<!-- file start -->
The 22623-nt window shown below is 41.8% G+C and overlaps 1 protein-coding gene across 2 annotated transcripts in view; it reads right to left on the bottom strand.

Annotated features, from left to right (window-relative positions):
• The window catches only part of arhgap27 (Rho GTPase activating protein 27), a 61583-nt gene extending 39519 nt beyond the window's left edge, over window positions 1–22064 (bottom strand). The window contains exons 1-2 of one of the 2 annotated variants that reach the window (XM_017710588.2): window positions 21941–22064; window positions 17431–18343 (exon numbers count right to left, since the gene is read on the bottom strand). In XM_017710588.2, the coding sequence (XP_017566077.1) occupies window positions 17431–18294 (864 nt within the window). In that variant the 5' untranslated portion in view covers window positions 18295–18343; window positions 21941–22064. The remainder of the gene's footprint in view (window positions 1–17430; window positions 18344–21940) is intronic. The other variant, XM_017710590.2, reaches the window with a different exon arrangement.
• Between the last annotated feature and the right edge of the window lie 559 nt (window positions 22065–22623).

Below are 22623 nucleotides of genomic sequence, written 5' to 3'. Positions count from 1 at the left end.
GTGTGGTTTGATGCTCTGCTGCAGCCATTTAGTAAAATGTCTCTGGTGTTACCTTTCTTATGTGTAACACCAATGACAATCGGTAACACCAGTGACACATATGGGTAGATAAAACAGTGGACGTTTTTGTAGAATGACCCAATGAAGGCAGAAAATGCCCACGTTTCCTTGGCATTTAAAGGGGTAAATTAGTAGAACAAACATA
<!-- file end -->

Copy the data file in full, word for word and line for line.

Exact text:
The 22623-nt window shown below is 41.8% G+C and overlaps 1 protein-coding gene across 2 annotated transcripts in view; it reads right to left on the bottom strand.

Annotated features, from left to right (window-relative positions):
• The window catches only part of arhgap27 (Rho GTPase activating protein 27), a 61583-nt gene extending 39519 nt beyond the window's left edge, over window positions 1–22064 (bottom strand). The window contains exons 1-2 of one of the 2 annotated variants that reach the window (XM_017710588.2): window positions 21941–22064; window positions 17431–18343 (exon numbers count right to left, since the gene is read on the bottom strand). In XM_017710588.2, the coding sequence (XP_017566077.1) occupies window positions 17431–18294 (864 nt within the window). In that variant the 5' untranslated portion in view covers window positions 18295–18343; window positions 21941–22064. The remainder of the gene's footprint in view (window positions 1–17430; window positions 18344–21940) is intronic. The other variant, XM_017710590.2, reaches the window with a different exon arrangement.
• Between the last annotated feature and the right edge of the window lie 559 nt (window positions 22065–22623).

Below are 22623 nucleotides of genomic sequence, written 5' to 3'. Positions count from 1 at the left end.
GTGTGGTTTGATGCTCTGCTGCAGCCATTTAGTAAAATGTCTCTGGTGTTACCTTTCTTATGTGTAACACCAATGACAATCGGTAACACCAGTGACACATATGGGTAGATAAAACAGTGGACGTTTTTGTAGAATGACCCAATGAAGGCAGAAAATGCCCACGTTTCCTTGGCATTTAAAGGGGTAAATTAGTAGAACAAACATA